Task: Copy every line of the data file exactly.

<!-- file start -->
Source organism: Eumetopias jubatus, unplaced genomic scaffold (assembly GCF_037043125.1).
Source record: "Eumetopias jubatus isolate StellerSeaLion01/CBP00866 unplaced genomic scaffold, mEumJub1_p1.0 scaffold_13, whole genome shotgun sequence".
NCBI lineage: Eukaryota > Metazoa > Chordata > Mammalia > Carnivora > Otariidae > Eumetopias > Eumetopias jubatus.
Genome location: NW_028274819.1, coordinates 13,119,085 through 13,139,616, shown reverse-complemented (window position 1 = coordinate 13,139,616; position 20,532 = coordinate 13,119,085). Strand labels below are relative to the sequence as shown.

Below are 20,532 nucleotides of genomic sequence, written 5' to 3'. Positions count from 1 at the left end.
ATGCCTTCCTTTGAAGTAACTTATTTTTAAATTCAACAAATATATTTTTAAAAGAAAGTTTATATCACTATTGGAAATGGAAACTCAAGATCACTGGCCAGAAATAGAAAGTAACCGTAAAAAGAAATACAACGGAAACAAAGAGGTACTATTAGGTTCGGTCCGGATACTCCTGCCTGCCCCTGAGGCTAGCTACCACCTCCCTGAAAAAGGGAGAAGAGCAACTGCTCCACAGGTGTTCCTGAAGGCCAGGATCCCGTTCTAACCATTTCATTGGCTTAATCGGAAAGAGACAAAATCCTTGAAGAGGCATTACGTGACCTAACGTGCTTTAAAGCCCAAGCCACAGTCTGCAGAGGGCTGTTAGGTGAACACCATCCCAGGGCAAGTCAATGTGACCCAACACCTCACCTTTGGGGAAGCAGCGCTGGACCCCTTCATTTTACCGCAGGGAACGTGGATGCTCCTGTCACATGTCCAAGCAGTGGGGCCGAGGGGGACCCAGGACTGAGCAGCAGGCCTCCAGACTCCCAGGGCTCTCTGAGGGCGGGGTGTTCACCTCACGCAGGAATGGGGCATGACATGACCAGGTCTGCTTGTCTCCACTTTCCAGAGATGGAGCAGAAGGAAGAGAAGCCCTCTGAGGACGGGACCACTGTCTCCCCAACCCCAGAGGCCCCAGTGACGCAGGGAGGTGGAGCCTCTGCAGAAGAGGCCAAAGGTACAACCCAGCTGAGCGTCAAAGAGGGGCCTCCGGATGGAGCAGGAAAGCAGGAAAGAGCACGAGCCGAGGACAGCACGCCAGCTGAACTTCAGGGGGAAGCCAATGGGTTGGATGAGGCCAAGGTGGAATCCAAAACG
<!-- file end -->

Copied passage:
Source organism: Eumetopias jubatus, unplaced genomic scaffold (assembly GCF_037043125.1).
Source record: "Eumetopias jubatus isolate StellerSeaLion01/CBP00866 unplaced genomic scaffold, mEumJub1_p1.0 scaffold_13, whole genome shotgun sequence".
NCBI lineage: Eukaryota > Metazoa > Chordata > Mammalia > Carnivora > Otariidae > Eumetopias > Eumetopias jubatus.
Genome location: NW_028274819.1, coordinates 13,119,085 through 13,139,616, shown reverse-complemented (window position 1 = coordinate 13,139,616; position 20,532 = coordinate 13,119,085). Strand labels below are relative to the sequence as shown.

Below are 20,532 nucleotides of genomic sequence, written 5' to 3'. Positions count from 1 at the left end.
ATGCCTTCCTTTGAAGTAACTTATTTTTAAATTCAACAAATATATTTTTAAAAGAAAGTTTATATCACTATTGGAAATGGAAACTCAAGATCACTGGCCAGAAATAGAAAGTAACCGTAAAAAGAAATACAACGGAAACAAAGAGGTACTATTAGGTTCGGTCCGGATACTCCTGCCTGCCCCTGAGGCTAGCTACCACCTCCCTGAAAAAGGGAGAAGAGCAACTGCTCCACAGGTGTTCCTGAAGGCCAGGATCCCGTTCTAACCATTTCATTGGCTTAATCGGAAAGAGACAAAATCCTTGAAGAGGCATTACGTGACCTAACGTGCTTTAAAGCCCAAGCCACAGTCTGCAGAGGGCTGTTAGGTGAACACCATCCCAGGGCAAGTCAATGTGACCCAACACCTCACCTTTGGGGAAGCAGCGCTGGACCCCTTCATTTTACCGCAGGGAACGTGGATGCTCCTGTCACATGTCCAAGCAGTGGGGCCGAGGGGGACCCAGGACTGAGCAGCAGGCCTCCAGACTCCCAGGGCTCTCTGAGGGCGGGGTGTTCACCTCACGCAGGAATGGGGCATGACATGACCAGGTCTGCTTGTCTCCACTTTCCAGAGATGGAGCAGAAGGAAGAGAAGCCCTCTGAGGACGGGACCACTGTCTCCCCAACCCCAGAGGCCCCAGTGACGCAGGGAGGTGGAGCCTCTGCAGAAGAGGCCAAAGGTACAACCCAGCTGAGCGTCAAAGAGGGGCCTCCGGATGGAGCAGGAAAGCAGGAAAGAGCACGAGCCGAGGACAGCACGCCAGCTGAACTTCAGGGGGAAGCCAATGGGTTGGATGAGGCCAAGGTGGAATCCAAAACG